Seminar: Erik J. Olsson (Lund)
Department: PhilosophyDate and Time: October 5, 2017 - 11:30 AM
Event Location: HIB 55
Title: "The Epistemology of Social Networks"
Many of us are participating in social networks, whether online or offline. Indeed, many use their social networks as their main source of information. Can we say anything interesting about how the fact that we communicate in networks influences our epistemic positions? Are we thereby better off if our main goal is to arrive at true beliefs about the world on interesting matters?
In his seminal 1999 book, Alvin Goldman outlines a theory of veritistic (i.e. truth-centred) social epistemology which promises to shed light on these and related issues by providing a way of assessing the truth-conduciveness or “veritistic value” of a social process. Interaction in social networks would be a case in point. However, as Goldman himself is acutely aware, his social epistemology faces numerous challenges. Some are of a principled kind, others of a more practical nature. Goldman is surprisingly unassertive in his attempts to deal with the objections.
In this talk, I outline and defend an epistemology of social networks based on Goldman’s work. I address three main challenges for that account: the truth objection, the computational objection and the scoring rule objection. The first objection basically states that it is impossible to determine the truth-conduciveness of a social practice because we don’t know what the truth is. The second objection states that, even if we knew what the truth is, it would be practically impossible to actually compute the truth-conduciveness of a social practice. These objections are raised, but in my view inconclusively dealt with, by Goldman himself. The third, less fundamental, objection states that Goldman’s simple way of measuring truth-conduciveness (veritistic value) is flawed (Kopec, 2012). I argue that all these challenges can be overcome.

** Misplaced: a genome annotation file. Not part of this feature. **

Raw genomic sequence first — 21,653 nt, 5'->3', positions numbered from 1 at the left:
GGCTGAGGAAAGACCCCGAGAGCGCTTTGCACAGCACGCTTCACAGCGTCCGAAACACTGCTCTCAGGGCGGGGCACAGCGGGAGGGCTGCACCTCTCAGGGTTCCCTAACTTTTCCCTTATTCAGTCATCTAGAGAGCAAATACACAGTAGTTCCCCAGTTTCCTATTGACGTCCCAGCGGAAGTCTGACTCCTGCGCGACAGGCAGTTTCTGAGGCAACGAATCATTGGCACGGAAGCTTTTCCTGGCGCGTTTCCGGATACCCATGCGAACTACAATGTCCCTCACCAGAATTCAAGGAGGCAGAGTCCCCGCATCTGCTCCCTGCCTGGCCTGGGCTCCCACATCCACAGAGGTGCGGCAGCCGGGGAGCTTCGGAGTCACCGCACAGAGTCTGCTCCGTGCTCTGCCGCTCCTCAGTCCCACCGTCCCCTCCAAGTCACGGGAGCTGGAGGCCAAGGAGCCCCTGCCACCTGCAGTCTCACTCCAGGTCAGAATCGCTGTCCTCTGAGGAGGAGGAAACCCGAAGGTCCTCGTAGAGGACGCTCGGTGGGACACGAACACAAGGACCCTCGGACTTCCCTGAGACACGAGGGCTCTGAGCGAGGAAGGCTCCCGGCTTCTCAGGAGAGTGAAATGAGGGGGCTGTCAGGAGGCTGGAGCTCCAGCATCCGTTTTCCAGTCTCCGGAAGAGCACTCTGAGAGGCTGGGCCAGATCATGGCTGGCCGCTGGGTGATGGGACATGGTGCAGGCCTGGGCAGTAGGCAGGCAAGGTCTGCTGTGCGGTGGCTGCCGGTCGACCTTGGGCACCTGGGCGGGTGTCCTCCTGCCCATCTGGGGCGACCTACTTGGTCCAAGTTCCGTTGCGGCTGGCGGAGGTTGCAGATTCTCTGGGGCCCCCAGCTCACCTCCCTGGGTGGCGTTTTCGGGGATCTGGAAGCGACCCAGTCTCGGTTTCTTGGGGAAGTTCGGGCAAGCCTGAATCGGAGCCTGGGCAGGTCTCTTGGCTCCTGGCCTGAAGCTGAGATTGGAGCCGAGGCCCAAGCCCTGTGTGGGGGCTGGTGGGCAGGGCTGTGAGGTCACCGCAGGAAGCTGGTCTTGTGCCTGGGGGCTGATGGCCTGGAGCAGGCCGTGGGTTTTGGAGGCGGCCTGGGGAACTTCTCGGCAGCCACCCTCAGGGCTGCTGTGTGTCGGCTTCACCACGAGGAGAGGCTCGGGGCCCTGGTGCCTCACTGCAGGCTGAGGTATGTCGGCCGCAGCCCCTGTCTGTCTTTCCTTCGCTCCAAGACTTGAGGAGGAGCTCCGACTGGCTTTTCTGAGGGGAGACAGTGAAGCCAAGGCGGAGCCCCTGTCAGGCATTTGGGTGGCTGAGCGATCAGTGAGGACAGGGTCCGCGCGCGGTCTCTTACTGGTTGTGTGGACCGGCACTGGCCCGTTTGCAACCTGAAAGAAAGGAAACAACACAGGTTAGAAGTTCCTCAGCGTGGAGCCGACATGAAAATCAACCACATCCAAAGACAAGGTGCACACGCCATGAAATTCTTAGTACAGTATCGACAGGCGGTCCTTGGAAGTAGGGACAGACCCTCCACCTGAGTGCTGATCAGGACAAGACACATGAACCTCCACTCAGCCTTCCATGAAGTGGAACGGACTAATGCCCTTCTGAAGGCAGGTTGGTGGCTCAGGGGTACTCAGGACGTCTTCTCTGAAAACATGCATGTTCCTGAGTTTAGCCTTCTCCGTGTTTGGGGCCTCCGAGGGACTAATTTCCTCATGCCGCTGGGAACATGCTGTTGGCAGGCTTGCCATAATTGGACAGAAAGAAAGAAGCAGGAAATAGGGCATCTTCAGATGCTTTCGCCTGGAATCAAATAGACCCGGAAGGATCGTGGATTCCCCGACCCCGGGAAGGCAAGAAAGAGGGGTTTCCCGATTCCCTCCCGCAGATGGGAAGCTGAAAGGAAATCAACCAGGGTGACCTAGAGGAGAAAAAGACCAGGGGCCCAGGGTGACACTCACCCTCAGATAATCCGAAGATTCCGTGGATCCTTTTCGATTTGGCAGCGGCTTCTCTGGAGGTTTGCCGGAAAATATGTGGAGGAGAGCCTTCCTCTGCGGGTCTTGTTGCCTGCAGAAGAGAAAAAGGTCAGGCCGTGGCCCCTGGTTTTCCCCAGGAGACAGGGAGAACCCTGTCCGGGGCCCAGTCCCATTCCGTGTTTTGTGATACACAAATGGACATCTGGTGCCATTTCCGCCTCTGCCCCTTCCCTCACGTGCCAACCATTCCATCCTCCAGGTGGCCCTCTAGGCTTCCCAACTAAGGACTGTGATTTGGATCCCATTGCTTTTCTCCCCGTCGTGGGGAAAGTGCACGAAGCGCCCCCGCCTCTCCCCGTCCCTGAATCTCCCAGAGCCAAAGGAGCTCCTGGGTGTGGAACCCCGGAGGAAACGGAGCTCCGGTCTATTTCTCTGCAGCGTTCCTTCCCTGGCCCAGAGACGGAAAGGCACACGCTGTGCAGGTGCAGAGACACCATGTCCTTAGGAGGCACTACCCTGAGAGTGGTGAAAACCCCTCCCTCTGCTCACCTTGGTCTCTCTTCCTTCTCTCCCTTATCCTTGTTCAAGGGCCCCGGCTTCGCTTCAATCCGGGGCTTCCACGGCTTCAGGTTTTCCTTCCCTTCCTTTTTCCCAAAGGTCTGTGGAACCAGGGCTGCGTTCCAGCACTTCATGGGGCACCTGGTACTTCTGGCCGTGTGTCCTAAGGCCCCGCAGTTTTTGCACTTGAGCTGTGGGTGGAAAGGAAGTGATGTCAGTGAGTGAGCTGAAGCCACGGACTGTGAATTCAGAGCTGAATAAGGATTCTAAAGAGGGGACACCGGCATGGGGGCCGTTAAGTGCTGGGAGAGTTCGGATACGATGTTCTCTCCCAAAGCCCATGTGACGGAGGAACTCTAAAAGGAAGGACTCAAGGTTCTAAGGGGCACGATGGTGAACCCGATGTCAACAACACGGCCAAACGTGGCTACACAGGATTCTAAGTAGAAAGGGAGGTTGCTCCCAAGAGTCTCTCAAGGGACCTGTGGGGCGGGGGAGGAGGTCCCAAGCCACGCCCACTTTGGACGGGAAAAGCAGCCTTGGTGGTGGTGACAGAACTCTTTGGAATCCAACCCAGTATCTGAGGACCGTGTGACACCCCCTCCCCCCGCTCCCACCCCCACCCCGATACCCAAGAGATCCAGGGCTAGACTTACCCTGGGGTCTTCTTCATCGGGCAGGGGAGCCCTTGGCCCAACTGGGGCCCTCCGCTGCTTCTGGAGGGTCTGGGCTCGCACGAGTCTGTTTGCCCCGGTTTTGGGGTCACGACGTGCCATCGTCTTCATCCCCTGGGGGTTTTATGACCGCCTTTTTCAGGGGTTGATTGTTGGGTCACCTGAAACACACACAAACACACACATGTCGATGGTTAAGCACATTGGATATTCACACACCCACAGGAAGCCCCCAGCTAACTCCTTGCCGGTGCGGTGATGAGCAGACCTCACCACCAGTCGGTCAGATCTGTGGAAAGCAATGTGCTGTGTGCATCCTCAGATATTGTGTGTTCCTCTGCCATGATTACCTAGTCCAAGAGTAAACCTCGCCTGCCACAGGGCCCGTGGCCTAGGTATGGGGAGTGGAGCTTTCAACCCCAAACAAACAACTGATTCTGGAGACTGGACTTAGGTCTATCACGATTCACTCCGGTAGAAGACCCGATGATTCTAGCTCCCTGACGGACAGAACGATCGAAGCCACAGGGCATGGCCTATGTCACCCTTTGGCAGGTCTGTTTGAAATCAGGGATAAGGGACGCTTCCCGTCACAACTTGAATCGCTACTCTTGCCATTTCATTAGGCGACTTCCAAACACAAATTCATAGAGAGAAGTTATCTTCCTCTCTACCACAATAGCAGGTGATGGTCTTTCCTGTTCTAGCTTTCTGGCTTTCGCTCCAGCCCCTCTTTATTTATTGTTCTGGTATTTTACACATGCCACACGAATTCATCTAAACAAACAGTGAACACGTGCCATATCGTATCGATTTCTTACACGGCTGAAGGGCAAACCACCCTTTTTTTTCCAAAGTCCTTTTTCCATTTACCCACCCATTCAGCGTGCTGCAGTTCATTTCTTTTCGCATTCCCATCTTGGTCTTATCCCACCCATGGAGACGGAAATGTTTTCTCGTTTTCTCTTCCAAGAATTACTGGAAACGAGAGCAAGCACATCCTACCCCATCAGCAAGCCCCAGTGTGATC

The talk develops and extends ideas that were first published in Olsson (2011).
Goldman, A. I. (1999). Knowledge in a social world, Oxford University Press.
M. Kopec (2012). We ought to agree: a consequence of repairing Goldman's group scoring rule. Episteme, 9(2): 101-114.
E. J. Olsson (2011). A simulation approach to veritistic social epistemology. Episteme, 8(2):127-143.